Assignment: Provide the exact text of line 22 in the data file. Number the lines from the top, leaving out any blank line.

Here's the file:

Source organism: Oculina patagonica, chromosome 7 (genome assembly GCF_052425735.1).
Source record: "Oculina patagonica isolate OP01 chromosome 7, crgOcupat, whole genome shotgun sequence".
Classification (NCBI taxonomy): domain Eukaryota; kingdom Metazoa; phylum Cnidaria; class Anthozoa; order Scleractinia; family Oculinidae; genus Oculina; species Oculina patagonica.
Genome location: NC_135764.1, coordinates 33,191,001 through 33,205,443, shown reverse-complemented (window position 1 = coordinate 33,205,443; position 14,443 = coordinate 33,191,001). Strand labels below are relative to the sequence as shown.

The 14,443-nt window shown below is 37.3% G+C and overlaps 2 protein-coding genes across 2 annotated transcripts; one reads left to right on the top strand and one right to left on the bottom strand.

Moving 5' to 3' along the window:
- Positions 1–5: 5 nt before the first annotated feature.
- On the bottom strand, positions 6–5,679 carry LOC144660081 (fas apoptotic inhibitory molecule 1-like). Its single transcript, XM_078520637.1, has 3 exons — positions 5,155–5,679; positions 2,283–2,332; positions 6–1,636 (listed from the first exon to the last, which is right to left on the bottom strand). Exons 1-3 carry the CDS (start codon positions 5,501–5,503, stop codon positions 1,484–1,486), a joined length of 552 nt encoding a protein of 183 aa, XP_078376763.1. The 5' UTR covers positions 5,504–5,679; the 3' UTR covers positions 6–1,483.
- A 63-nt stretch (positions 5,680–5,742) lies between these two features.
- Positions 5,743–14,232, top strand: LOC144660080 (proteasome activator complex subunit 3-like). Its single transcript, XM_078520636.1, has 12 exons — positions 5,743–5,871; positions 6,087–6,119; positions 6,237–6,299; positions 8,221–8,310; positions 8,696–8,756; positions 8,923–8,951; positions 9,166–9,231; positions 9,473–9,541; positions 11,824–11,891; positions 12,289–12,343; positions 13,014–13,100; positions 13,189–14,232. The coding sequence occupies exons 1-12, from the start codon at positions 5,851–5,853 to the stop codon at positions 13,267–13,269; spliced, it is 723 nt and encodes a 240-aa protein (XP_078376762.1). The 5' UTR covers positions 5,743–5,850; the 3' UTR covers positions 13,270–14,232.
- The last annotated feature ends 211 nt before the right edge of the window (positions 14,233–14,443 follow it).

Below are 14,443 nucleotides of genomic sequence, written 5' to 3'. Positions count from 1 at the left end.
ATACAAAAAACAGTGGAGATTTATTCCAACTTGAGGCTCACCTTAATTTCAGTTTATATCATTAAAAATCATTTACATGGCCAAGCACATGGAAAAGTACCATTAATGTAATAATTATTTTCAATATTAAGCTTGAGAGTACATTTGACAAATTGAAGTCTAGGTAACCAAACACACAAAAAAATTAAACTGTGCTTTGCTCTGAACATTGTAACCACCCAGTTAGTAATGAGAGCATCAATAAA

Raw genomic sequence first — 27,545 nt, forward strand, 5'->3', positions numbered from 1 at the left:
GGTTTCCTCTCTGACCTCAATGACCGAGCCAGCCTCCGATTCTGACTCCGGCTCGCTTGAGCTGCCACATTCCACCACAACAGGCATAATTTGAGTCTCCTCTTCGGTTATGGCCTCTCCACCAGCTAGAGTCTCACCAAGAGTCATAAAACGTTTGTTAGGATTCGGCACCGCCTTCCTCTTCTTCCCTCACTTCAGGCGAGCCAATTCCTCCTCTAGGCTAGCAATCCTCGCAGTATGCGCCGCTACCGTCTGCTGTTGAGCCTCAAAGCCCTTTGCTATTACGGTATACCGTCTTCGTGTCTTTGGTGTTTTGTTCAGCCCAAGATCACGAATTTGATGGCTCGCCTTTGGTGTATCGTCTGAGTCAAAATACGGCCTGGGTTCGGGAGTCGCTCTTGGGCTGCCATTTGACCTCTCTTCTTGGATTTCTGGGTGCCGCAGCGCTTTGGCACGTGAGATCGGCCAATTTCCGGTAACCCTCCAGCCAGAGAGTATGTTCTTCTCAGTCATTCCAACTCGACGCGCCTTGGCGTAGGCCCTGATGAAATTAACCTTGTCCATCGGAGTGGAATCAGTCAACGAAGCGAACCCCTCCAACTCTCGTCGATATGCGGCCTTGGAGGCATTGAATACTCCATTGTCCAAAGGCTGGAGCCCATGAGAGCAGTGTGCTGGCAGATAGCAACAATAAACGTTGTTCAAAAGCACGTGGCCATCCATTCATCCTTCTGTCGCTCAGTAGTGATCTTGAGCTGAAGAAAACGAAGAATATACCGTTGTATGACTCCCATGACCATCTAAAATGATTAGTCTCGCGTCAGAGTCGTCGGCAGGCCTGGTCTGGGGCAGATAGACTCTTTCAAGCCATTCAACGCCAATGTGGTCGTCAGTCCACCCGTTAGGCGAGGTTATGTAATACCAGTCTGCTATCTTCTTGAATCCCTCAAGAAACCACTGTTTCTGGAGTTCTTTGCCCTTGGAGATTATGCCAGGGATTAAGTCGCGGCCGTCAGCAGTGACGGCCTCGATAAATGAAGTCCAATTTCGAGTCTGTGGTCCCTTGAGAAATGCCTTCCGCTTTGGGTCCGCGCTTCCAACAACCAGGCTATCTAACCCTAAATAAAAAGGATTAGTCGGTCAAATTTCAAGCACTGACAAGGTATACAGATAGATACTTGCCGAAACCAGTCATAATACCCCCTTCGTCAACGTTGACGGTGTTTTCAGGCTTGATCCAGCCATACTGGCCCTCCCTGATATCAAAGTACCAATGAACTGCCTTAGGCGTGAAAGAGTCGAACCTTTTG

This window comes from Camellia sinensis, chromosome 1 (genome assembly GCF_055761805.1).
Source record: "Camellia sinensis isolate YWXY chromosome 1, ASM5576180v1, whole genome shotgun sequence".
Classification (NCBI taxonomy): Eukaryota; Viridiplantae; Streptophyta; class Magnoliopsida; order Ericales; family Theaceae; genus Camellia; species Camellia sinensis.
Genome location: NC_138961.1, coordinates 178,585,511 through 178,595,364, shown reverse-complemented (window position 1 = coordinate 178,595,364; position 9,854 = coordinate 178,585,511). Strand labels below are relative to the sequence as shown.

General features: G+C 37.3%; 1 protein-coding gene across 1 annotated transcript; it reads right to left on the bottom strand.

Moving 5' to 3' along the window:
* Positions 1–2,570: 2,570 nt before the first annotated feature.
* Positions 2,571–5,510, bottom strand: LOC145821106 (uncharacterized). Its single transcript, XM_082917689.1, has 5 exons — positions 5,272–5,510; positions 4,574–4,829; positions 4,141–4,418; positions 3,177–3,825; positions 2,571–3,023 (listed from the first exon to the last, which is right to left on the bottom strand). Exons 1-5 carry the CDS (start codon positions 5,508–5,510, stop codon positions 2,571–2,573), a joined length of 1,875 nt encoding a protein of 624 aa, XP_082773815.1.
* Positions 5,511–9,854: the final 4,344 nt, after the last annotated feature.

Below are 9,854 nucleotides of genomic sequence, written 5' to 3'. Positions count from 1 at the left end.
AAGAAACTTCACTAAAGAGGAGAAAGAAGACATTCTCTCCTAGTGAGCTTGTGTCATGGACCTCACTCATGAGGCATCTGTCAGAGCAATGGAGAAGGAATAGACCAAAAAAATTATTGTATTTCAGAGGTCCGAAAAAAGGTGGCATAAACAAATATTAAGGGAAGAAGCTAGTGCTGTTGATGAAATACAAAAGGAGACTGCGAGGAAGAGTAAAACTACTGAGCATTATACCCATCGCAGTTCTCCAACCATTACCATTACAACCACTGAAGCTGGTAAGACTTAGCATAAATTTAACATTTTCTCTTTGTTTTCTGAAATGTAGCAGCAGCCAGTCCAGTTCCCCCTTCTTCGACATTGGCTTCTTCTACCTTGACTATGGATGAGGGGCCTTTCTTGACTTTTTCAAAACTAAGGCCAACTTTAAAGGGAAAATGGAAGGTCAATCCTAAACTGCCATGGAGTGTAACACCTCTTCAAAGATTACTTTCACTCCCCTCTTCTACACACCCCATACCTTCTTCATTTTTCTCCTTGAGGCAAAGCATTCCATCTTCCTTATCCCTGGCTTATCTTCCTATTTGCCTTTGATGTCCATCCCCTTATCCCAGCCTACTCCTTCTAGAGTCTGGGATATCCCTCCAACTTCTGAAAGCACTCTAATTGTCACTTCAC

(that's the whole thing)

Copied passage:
* Positions 1–2,570: 2,570 nt before the first annotated feature.